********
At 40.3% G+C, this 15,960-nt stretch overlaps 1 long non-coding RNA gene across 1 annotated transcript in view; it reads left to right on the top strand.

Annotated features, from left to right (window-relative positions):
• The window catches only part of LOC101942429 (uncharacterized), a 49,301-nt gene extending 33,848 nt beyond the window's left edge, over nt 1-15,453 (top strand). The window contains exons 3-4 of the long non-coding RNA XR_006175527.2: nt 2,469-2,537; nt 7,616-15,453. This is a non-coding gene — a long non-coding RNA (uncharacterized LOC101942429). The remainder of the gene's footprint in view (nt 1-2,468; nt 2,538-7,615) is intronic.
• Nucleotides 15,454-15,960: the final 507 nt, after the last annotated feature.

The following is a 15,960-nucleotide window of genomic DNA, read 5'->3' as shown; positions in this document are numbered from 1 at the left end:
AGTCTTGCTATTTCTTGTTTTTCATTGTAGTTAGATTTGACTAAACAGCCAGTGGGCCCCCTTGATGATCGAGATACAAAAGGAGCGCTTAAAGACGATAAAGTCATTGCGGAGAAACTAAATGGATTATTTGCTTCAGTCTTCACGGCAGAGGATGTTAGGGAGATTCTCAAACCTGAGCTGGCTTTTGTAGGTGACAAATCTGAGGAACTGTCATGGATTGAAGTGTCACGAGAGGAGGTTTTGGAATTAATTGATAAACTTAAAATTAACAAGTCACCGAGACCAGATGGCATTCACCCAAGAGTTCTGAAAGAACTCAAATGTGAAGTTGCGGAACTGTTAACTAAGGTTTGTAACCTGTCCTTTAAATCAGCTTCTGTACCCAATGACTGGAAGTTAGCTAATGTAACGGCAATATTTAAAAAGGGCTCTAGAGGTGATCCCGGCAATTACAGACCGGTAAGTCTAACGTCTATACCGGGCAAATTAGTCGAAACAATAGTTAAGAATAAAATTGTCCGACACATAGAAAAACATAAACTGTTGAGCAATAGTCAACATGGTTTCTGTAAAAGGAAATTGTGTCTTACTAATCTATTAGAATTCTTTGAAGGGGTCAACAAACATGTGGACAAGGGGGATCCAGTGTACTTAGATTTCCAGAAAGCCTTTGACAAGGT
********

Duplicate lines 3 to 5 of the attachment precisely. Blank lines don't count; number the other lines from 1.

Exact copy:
• The window catches only part of LOC101942429 (uncharacterized), a 49,301-nt gene extending 33,848 nt beyond the window's left edge, over nt 1-15,453 (top strand). The window contains exons 3-4 of the long non-coding RNA XR_006175527.2: nt 2,469-2,537; nt 7,616-15,453. This is a non-coding gene — a long non-coding RNA (uncharacterized LOC101942429). The remainder of the gene's footprint in view (nt 1-2,468; nt 2,538-7,615) is intronic.
• Nucleotides 15,454-15,960: the final 507 nt, after the last annotated feature.

The following is a 15,960-nucleotide window of genomic DNA, read 5'->3' as shown; positions in this document are numbered from 1 at the left end: